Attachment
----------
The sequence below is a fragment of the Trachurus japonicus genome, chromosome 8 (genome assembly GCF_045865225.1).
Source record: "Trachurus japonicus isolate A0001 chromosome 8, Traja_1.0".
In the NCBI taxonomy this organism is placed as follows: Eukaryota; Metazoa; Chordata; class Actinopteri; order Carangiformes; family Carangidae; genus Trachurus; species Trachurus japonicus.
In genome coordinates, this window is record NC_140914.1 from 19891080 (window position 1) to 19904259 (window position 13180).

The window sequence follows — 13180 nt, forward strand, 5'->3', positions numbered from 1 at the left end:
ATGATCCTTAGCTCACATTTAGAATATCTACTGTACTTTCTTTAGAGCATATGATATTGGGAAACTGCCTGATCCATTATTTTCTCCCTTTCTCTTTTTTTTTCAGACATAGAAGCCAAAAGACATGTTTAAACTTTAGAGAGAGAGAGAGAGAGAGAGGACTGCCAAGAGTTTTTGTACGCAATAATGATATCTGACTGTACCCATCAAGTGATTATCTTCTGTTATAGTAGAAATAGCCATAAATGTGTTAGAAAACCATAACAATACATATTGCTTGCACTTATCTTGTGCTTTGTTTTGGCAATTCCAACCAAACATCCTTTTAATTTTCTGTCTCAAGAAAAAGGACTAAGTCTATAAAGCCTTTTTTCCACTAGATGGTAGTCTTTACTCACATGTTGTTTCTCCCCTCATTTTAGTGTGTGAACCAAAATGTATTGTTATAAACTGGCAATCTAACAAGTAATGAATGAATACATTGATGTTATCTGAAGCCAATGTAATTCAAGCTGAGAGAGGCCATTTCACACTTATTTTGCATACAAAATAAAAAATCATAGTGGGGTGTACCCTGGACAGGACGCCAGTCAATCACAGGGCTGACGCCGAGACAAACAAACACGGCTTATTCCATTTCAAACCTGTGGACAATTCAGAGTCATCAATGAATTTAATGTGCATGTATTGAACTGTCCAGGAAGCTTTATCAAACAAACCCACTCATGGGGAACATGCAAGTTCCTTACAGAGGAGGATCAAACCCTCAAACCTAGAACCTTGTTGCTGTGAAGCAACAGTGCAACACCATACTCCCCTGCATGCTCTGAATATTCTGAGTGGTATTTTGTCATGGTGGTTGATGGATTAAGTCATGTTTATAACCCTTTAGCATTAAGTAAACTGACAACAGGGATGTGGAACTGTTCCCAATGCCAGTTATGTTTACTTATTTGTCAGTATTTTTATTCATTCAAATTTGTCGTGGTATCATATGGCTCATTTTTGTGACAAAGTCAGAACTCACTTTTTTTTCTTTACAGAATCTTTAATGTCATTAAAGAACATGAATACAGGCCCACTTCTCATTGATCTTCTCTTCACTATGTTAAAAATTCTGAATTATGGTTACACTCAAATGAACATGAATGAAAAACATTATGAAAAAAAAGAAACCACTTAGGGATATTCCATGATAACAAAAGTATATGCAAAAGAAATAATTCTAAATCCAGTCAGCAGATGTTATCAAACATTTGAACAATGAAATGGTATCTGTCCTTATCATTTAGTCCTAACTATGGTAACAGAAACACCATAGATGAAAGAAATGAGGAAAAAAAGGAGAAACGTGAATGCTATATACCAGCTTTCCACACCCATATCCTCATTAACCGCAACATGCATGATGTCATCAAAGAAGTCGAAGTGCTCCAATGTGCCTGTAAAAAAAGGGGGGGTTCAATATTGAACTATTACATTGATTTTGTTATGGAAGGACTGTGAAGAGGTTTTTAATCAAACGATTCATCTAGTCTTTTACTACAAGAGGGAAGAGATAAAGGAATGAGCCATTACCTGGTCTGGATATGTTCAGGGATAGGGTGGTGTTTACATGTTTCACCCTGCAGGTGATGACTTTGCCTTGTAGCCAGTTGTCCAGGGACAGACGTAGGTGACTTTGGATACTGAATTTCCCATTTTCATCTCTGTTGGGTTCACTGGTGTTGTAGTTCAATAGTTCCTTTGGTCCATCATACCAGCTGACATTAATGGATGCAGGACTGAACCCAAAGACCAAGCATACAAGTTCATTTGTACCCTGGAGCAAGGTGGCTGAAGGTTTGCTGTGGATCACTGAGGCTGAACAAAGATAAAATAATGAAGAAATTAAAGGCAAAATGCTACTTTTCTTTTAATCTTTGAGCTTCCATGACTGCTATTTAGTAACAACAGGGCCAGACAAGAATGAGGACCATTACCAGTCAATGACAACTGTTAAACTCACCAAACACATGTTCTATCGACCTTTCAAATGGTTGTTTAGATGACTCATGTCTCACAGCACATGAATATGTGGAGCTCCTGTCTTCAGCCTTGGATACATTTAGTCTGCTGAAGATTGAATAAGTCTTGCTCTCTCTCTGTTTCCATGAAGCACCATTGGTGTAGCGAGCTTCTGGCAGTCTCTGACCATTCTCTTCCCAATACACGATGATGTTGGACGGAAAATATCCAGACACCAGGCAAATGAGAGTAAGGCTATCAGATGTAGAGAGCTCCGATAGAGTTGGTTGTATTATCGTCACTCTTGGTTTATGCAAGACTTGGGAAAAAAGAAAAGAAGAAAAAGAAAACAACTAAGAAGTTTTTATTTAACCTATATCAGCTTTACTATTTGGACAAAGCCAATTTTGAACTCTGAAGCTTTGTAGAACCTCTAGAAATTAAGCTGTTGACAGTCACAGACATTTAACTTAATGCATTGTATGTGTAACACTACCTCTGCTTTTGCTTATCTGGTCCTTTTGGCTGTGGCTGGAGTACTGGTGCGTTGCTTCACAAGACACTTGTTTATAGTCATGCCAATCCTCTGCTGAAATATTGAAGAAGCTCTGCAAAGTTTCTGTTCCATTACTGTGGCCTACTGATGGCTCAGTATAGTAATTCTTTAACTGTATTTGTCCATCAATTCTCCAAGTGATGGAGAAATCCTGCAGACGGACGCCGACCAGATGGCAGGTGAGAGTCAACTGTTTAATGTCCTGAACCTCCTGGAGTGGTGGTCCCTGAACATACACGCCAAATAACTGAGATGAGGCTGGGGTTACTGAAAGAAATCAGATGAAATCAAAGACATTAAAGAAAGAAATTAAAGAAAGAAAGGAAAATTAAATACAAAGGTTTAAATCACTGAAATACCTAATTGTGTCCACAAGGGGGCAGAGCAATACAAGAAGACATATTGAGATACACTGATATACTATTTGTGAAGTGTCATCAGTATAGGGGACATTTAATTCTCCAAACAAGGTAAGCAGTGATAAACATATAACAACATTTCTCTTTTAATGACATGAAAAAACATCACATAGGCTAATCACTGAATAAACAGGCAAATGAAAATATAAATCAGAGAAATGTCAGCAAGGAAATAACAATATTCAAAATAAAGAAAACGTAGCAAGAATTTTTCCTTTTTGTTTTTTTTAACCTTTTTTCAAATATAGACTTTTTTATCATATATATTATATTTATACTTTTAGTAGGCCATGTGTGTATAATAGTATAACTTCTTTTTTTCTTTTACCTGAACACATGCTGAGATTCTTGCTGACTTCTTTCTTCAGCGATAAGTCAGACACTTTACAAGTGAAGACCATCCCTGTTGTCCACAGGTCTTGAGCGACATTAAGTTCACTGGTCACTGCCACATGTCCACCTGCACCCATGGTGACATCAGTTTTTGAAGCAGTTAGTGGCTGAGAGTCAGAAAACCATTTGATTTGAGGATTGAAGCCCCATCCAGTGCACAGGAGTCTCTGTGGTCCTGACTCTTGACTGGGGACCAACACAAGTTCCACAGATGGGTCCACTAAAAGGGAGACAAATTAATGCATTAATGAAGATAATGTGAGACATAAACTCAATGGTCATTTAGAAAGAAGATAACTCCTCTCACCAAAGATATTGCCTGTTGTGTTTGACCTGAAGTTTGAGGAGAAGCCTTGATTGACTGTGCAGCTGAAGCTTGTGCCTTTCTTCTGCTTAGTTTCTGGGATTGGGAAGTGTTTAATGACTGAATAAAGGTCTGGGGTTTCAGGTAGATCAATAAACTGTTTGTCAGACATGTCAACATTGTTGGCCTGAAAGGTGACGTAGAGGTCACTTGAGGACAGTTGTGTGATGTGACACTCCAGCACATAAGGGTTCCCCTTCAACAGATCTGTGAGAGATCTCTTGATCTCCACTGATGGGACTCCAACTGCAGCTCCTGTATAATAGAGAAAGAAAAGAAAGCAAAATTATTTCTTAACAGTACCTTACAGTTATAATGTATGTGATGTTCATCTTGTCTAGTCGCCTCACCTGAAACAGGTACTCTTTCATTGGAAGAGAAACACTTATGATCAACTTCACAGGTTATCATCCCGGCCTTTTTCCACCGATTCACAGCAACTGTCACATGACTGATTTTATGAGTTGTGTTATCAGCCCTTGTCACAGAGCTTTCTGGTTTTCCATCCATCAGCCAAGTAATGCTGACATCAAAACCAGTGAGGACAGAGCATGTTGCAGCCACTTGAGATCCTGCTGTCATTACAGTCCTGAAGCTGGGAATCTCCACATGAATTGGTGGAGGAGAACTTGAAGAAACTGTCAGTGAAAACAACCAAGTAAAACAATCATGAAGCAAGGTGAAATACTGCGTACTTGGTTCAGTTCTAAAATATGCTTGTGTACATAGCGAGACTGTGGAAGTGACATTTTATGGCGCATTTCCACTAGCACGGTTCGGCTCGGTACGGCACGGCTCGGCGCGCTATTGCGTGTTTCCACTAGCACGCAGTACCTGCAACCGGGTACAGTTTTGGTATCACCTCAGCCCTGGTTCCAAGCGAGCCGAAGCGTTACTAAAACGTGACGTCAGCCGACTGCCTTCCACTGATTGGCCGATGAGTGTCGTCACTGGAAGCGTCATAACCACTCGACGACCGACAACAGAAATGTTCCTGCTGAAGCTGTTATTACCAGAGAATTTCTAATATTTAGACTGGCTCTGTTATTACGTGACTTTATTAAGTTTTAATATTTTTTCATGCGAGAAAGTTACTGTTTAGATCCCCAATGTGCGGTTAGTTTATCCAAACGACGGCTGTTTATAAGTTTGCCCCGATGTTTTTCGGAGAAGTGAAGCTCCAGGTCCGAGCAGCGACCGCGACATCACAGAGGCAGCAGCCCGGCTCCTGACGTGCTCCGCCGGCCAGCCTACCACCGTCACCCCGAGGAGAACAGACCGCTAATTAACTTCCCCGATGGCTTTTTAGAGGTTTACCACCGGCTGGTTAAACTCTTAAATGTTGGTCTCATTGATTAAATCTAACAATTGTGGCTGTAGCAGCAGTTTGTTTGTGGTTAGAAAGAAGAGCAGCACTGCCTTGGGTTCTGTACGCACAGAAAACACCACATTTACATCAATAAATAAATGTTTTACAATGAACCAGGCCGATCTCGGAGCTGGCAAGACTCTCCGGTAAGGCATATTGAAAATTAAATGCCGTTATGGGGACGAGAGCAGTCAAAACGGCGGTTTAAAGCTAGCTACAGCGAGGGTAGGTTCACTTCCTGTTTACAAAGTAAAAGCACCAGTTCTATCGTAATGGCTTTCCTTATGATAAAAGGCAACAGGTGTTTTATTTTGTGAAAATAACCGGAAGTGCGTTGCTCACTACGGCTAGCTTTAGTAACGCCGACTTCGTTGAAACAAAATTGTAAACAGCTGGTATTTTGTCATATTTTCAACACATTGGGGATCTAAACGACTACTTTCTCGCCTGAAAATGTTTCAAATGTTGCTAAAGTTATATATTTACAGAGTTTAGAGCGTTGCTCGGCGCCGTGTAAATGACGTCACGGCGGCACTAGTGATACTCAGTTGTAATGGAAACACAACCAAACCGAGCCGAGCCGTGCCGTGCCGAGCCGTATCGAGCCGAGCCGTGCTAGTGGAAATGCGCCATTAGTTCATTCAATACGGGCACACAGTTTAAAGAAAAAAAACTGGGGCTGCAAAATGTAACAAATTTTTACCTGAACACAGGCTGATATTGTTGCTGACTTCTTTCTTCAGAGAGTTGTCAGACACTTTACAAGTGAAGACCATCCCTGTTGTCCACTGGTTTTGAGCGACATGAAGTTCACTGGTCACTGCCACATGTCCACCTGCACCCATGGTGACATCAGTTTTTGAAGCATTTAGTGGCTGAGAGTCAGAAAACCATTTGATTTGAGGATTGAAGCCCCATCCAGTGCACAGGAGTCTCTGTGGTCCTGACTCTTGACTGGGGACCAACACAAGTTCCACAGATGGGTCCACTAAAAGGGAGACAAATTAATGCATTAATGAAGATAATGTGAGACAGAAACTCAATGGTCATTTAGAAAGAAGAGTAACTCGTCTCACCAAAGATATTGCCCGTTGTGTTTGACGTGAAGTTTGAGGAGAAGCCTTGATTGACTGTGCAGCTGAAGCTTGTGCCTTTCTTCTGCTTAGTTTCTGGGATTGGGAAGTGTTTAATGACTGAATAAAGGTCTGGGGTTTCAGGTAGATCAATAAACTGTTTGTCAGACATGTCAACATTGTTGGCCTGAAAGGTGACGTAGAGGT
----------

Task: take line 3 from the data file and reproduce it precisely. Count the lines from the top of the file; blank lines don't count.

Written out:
In the NCBI taxonomy this organism is placed as follows: Eukaryota; Metazoa; Chordata; class Actinopteri; order Carangiformes; family Carangidae; genus Trachurus; species Trachurus japonicus.